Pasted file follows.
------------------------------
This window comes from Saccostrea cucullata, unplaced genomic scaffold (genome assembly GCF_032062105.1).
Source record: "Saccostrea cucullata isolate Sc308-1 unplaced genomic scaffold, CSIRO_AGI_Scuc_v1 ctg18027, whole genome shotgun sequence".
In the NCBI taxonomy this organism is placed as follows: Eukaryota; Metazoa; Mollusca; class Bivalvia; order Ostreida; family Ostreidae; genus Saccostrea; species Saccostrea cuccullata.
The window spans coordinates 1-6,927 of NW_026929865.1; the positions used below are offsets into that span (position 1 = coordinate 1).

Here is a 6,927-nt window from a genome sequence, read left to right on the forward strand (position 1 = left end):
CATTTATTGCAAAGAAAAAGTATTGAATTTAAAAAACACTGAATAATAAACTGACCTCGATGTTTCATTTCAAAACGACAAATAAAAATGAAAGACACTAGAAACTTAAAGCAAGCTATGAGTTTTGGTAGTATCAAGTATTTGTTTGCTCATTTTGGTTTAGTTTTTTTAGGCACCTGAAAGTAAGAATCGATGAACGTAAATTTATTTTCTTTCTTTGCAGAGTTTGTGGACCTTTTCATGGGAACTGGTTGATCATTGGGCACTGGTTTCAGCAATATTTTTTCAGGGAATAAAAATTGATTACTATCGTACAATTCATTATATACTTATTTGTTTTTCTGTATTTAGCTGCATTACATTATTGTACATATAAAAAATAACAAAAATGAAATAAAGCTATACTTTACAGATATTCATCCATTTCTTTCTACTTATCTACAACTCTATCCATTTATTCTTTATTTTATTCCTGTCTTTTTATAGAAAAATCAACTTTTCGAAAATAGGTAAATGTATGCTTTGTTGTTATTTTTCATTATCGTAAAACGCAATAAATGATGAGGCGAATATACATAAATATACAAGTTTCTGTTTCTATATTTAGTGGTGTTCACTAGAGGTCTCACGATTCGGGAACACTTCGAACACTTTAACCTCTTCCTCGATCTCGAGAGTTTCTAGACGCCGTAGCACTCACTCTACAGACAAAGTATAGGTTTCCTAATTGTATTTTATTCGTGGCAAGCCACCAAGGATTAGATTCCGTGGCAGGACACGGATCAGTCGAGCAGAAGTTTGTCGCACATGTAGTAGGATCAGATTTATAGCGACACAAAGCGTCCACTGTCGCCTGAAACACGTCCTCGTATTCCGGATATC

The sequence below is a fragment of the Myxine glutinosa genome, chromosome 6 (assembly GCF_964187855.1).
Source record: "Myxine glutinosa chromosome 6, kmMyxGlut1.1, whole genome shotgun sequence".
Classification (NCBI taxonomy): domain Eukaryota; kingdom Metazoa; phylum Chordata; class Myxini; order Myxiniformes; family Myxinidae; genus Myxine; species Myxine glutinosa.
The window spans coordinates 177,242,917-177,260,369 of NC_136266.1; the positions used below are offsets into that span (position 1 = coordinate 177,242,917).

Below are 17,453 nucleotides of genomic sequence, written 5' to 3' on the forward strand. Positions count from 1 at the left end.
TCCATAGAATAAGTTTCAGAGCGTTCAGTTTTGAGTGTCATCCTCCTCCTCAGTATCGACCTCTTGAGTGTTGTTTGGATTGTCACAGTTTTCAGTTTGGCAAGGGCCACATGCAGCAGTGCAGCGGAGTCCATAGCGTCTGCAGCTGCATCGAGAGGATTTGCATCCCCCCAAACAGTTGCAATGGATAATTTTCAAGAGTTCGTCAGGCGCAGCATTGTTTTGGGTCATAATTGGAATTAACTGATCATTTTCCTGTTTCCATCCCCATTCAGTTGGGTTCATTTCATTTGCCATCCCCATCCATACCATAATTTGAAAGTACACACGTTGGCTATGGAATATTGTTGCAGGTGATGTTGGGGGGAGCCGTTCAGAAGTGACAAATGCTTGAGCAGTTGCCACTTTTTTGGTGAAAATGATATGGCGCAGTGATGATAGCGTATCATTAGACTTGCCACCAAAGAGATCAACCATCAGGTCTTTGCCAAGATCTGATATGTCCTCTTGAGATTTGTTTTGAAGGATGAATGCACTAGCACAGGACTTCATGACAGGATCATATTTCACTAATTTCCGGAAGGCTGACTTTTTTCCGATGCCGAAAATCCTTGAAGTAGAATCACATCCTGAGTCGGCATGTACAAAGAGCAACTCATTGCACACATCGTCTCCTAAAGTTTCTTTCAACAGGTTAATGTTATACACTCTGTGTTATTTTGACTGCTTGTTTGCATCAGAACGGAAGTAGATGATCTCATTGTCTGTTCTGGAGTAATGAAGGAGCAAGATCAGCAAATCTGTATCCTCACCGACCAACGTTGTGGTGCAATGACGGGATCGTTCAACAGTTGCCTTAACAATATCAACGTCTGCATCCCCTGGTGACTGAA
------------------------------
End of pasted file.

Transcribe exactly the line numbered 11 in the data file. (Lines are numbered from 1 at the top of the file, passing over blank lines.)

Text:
Below are 17,453 nucleotides of genomic sequence, written 5' to 3' on the forward strand. Positions count from 1 at the left end.